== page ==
53507Re: [hockhist] Re: Superstar gets a C from history
- Jan 4, 2011On 2011/01/04, at 4:43, Lloyd Davis wrote:
>You'll have to explain that last sentence a bit more, Lloyd, because
> Well, the classic story of the C-form, and one that I suspect is the
> most misunderstood, involves Bobby Orr, and that was 1962.
> I'd love to see some research that sheds light on the whole issue of
> the various tryout contracts and option forms. The article Bill refers
> to does state clearly that a player could not sign before turning 18,
> and it seems to me that just about any North American jurisdiction
> reserves the right of a minor to escape any contract at his or her
> option. Still, there are so many anecdotal accounts of players signing
> _something_, and receiving cash consideration for their playing rights
> before the age of 18, whether with or without the consent of a parent
> or guardian. My feeling is that many of these players were signing
> away their _amateur_ rights.
they way I understand it the C-form gave away the player's rights
because it bound them to the reserve clause which means they could
only resign with the same team that had previously signed them, and
for the junior aged players who signed them it meant that they were
bound to the NHL team because they could only resign with that team.
It was in a sense like being drafted by the team and then when the
player was 18 they had to come to agreement on his pro contract just
like any player who is drafted now does.
The mix of this having pro rights to amateur players still lives on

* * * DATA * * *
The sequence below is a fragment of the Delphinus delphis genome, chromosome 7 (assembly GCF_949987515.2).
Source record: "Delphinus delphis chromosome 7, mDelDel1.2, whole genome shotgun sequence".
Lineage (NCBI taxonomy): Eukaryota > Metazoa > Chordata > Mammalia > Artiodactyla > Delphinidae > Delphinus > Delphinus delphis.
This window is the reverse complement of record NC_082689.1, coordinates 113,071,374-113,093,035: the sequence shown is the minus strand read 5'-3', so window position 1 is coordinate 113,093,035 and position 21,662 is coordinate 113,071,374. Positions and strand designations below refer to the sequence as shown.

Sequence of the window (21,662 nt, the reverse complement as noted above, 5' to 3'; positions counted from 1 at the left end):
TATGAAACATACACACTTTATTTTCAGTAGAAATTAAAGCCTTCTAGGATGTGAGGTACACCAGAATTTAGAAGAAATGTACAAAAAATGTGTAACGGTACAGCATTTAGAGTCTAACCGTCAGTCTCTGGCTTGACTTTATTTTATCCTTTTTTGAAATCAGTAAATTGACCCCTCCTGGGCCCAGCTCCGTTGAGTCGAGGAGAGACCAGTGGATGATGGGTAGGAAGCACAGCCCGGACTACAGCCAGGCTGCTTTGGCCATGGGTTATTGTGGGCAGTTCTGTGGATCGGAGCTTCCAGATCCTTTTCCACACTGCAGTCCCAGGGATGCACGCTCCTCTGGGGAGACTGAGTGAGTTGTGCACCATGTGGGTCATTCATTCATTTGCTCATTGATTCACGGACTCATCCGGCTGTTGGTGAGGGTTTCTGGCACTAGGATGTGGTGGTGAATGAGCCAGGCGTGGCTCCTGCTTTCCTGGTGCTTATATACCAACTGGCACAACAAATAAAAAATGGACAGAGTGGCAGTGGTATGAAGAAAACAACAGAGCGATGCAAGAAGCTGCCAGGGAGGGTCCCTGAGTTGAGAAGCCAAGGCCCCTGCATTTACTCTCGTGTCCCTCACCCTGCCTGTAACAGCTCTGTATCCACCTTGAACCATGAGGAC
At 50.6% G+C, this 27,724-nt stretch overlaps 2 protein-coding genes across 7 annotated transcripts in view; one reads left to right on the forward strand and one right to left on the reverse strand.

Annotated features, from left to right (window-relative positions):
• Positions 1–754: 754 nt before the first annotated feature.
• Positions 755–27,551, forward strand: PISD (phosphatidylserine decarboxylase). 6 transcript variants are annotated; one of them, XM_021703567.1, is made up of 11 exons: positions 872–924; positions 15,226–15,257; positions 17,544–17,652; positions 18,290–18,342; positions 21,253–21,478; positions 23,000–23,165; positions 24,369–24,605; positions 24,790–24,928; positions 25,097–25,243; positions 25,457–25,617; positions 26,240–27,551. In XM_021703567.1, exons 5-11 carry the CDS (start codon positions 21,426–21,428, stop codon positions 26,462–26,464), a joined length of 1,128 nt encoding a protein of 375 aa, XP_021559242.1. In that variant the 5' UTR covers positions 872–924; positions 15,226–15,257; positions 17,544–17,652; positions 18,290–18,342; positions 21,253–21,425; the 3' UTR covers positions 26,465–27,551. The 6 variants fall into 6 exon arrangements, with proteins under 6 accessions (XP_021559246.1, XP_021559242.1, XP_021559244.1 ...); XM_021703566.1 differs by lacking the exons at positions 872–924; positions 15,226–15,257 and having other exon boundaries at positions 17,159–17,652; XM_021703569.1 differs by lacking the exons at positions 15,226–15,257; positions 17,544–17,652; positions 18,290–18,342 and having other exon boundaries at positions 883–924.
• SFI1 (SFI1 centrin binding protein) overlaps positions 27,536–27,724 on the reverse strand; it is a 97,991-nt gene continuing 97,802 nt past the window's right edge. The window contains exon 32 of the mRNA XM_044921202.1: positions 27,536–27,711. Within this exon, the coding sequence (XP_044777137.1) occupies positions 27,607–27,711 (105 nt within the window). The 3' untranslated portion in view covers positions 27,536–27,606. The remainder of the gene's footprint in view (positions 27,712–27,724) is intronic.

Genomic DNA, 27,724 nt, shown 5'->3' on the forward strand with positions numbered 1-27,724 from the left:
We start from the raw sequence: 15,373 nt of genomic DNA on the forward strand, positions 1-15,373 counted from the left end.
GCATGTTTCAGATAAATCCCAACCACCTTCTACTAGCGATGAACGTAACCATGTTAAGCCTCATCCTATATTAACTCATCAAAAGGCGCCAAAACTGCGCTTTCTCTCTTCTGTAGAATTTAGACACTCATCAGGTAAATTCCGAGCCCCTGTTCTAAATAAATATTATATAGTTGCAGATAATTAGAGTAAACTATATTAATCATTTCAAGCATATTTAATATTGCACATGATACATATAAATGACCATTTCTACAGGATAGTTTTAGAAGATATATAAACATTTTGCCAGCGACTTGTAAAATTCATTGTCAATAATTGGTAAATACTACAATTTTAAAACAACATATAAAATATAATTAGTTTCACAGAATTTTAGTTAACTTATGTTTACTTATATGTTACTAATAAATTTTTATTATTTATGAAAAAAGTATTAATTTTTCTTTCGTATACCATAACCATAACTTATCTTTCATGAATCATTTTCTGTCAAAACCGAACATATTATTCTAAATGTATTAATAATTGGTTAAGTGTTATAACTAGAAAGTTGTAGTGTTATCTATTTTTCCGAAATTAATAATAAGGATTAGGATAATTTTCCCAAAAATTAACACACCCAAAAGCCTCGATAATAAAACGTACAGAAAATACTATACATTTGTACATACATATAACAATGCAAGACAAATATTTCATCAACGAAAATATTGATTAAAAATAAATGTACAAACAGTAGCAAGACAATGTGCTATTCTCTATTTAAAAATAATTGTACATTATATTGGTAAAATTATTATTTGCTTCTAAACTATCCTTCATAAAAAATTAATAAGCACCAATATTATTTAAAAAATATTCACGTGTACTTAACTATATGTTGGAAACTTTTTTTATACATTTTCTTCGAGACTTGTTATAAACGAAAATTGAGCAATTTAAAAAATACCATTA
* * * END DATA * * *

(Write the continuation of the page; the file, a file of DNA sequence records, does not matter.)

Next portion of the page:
today with the guys playing in the NCAA who get drafted by an NHL
team. The NHL team doesn't have the player under contract, but they
still have the pro rights to him.
Bobby Orr is a good example of how the C-form bound the player's pro
rights. He had signed his C-form and when he reached 18 he could turn
pro and the Bruins, who had been touting him as their savior to the
home town fans (they actually brought Oshawa to the Boston Garden to
play so people could see him) low balled him on the salary and since
he had Eagleson as his agent he wouldn't sign and they started talking
about how he would play with Father Bauer's National Team, which was
about the only other option open to Orr.
The thing I don't understand is how the C-form tied into the
sponsorship system which was below the junior level.
>This is the first time I heard of a minor pro team having negotiating
> Incorrect. On page 51 of his book, Lewicki writes that, at the stroke
> of midnight on his 16th birthday, his junior coach in Fort William --
> Leo Barbini -- went to the telegraph office and placed Lewicki's name
> on the Providence Reds' negotiating list. He says that Barbini later
> told him all six NHL teams had tried to add Lewicki to their neg list,
> only to be told it was too late.
lists. Barbini must have been a Providence scout.
>One of the forms was a one year contract which binded the player to a
> Lewicki writes that he had rejected earlier offers of a C form, from
> Toronto and New York. The New York offer included a bonus of $800.
> Doug Hunter, in his biography of Tim Horton, suggests that the Ranger
> offer was a B form.
team for only for one year and not in perpetuity like the reserve
>Sounds like it was a C-form. So, what about Providence's negotiating
> In the book, Lewicki relates a tale that he re-told at a recent
> meeting of the Society for International Hockey Research in Toronto.
> Squib Walker, the Leafs' chief scout, visited the Lewicki home,
> presented "a document" and a hundred one-dollar bills, and explained
> that the paper "would give Toronto the first opportunity to negotiate
> with me when and if I turned professional." Lewicki's mother entered
> the room and, not knowing or caring what was going on, chased Walker
> out of the house at the end of a broom.
>I seem to remember that I learned from a post to this list that
> In the summer of 1947, Lewicki says, Barbini tells him he's been
> invited to the Reds' training camp in Sherbrooke. He would receive
> $100 "for expenses. I had to sign an agreement to ensure I would